During the last week of August, 1979, I climbed Mt. Kinabalu (13, 435ft) in Sabah, East Malaysia.
Today, climbing the mountain involves traveling to the national park headquarters in a private limo or tourist coach along a modern three-lane highway. In 1979, getting to the national park involved standing on the road side at a certain junction in Kota Kinabalu and waiting for a trader to go past in a long-wheelbase Land Rover. The drivers were accustomed to tourists hitching rides up to the park headquarters. However, it wasn’t free and I had to cough up US$8.00 for the pleasure of sitting in the back, surrounded by bags, boxes and livestock. I teamed up with four other climbers, two Austrian ski instructors, a German and an Australian, who turned out to be a vegetarian. The ‘highway’ in those days was a dirt track.
We spent the night at the park where we paid for the climbing permit and shared the cost of the mandatory guide and porter. The following morning we hired another land rover to drive us the short distance to the start of the climb.
I keep referring to the ascent as ‘the climb.’ It was in fact, a long hard slog up a series of steps cut into the hillside and reinforced with wood, that followed one ridge after another to our destination for that day, the first of a series of huts at 10,000 feet. It took all day and at the time it was the hardest thing I had every done in my life.
That night over the wood stove the Australian introduced us to a meal I have never forgotten, and eaten many times since. Baked beans and tomato slices fried in tinned butter. We christened it Beans ala Kinabalu.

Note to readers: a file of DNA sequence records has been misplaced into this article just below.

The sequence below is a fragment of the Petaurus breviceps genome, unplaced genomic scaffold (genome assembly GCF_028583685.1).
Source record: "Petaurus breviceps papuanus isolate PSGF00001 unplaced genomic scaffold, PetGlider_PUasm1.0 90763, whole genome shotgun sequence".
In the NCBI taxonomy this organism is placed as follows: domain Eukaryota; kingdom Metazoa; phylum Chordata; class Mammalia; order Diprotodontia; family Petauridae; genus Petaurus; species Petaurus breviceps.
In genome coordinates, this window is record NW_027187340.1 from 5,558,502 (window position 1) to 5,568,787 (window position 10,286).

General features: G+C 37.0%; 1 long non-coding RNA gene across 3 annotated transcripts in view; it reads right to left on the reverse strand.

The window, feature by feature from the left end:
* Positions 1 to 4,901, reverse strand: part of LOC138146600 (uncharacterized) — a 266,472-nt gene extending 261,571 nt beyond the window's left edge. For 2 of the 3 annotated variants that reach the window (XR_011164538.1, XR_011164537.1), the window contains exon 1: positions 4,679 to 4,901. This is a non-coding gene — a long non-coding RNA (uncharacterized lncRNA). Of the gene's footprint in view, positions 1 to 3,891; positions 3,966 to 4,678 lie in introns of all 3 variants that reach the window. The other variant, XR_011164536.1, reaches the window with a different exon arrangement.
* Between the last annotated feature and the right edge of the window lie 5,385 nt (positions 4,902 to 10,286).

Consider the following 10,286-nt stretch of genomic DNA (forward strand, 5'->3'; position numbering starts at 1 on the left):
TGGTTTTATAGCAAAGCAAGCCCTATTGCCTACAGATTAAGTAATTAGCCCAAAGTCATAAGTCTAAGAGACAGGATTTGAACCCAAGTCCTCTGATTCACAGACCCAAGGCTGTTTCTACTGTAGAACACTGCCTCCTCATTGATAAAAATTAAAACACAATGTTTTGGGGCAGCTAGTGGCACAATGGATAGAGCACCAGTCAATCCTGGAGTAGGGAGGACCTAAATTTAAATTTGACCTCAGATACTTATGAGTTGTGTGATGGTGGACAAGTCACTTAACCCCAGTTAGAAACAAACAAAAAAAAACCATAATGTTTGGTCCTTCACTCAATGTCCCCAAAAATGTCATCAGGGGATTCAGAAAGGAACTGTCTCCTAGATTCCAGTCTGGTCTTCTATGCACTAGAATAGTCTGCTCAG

The following morning at 3 a.m. we set out for the summit, which we reached four hours later at 7 a.m.
Sadly, all but one of the photos I took on the summit have been lost to the sands of time. This is me on the summit. I still had hair and all of my teeth.
Sitting there on the summit we watched the clouds rolling in from below like a surf coming in from the sea. It was amazing to watch. It was important that we got back to the hut before the clouds obliterated the path altogether. Generally speaking, it was a well marked path but there were areas where there were gaps and it wasn’t unheard of for climbers to occasionally go missing.
Going down was far easier that going up, initially. But after a few miles Sahib’s Knee kicked in and made every downward step torture. Sahib’s Knee is a repetitive stress disorder (RSI). It is caused by the continuous pounding of the knee cartilage as you descend steep paths or steps. It can be prevented with a bit of training and I would advise anyone attempting this, or similar climbs to look into it.
After a few hours though, we reached the road that lead us back to the national park headquarters and a warm shower and hot meal. I was exhausted, but proud of my accomplishment. We spent that night at the national park before heading back to Kota Kinabalu the following day in another trading Land Rover that dropped us off right across the road from where they first one had pick us up a few days before.
(Today there are numerous packages available from outfits that will arrange hotels in Kota Kinabalu, transportation to and from the national park and a guided tour up to the mountain huts and summit).